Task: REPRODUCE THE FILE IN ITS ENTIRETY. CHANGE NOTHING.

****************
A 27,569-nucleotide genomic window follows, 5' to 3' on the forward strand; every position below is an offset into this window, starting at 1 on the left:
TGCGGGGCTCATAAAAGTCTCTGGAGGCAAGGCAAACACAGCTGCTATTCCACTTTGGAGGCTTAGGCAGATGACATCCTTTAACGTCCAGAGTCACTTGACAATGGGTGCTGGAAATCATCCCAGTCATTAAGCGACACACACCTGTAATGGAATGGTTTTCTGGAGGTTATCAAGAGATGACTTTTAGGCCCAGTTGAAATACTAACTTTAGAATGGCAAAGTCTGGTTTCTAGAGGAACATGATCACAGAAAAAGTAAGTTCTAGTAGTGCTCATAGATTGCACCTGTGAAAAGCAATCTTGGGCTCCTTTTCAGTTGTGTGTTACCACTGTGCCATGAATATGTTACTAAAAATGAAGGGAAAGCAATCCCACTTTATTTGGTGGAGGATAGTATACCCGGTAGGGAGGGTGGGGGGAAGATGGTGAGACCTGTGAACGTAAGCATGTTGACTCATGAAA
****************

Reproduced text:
A 27,569-nucleotide genomic window follows, 5' to 3' on the forward strand; every position below is an offset into this window, starting at 1 on the left:
TGCGGGGCTCATAAAAGTCTCTGGAGGCAAGGCAAACACAGCTGCTATTCCACTTTGGAGGCTTAGGCAGATGACATCCTTTAACGTCCAGAGTCACTTGACAATGGGTGCTGGAAATCATCCCAGTCATTAAGCGACACACACCTGTAATGGAATGGTTTTCTGGAGGTTATCAAGAGATGACTTTTAGGCCCAGTTGAAATACTAACTTTAGAATGGCAAAGTCTGGTTTCTAGAGGAACATGATCACAGAAAAAGTAAGTTCTAGTAGTGCTCATAGATTGCACCTGTGAAAAGCAATCTTGGGCTCCTTTTCAGTTGTGTGTTACCACTGTGCCATGAATATGTTACTAAAAATGAAGGGAAAGCAATCCCACTTTATTTGGTGGAGGATAGTATACCCGGTAGGGAGGGTGGGGGGAAGATGGTGAGACCTGTGAACGTAAGCATGTTGACTCATGAAA